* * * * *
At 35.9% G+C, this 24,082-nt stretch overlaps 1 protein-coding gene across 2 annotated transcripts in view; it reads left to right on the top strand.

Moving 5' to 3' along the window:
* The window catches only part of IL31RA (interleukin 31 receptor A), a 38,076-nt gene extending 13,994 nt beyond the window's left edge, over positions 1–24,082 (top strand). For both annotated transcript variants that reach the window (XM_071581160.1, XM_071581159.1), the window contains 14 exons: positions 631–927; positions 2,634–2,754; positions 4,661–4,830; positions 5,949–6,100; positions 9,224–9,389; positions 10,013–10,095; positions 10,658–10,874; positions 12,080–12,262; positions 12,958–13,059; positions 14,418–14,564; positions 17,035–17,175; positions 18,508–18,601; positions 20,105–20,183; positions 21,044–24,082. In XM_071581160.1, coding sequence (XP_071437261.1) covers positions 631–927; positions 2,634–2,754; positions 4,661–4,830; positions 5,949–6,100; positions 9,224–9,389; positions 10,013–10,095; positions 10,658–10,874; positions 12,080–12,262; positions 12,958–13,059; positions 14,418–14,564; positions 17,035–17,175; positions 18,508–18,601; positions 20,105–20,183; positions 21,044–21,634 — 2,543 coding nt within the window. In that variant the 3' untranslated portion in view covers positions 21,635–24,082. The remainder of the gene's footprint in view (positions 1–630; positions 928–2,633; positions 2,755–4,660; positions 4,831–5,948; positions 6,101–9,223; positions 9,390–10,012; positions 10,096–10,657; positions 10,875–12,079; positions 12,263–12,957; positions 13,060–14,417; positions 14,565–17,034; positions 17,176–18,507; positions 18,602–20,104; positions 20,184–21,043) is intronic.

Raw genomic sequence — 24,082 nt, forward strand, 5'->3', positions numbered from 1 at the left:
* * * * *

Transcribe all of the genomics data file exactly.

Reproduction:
At 35.9% G+C, this 24,082-nt stretch overlaps 1 protein-coding gene across 2 annotated transcripts in view; it reads left to right on the top strand.

Moving 5' to 3' along the window:
* The window catches only part of IL31RA (interleukin 31 receptor A), a 38,076-nt gene extending 13,994 nt beyond the window's left edge, over positions 1–24,082 (top strand). For both annotated transcript variants that reach the window (XM_071581160.1, XM_071581159.1), the window contains 14 exons: positions 631–927; positions 2,634–2,754; positions 4,661–4,830; positions 5,949–6,100; positions 9,224–9,389; positions 10,013–10,095; positions 10,658–10,874; positions 12,080–12,262; positions 12,958–13,059; positions 14,418–14,564; positions 17,035–17,175; positions 18,508–18,601; positions 20,105–20,183; positions 21,044–24,082. In XM_071581160.1, coding sequence (XP_071437261.1) covers positions 631–927; positions 2,634–2,754; positions 4,661–4,830; positions 5,949–6,100; positions 9,224–9,389; positions 10,013–10,095; positions 10,658–10,874; positions 12,080–12,262; positions 12,958–13,059; positions 14,418–14,564; positions 17,035–17,175; positions 18,508–18,601; positions 20,105–20,183; positions 21,044–21,634 — 2,543 coding nt within the window. In that variant the 3' untranslated portion in view covers positions 21,635–24,082. The remainder of the gene's footprint in view (positions 1–630; positions 928–2,633; positions 2,755–4,660; positions 4,831–5,948; positions 6,101–9,223; positions 9,390–10,012; positions 10,096–10,657; positions 10,875–12,079; positions 12,263–12,957; positions 13,060–14,417; positions 14,565–17,034; positions 17,176–18,507; positions 18,602–20,104; positions 20,184–21,043) is intronic.

Raw genomic sequence — 24,082 nt, forward strand, 5'->3', positions numbered from 1 at the left: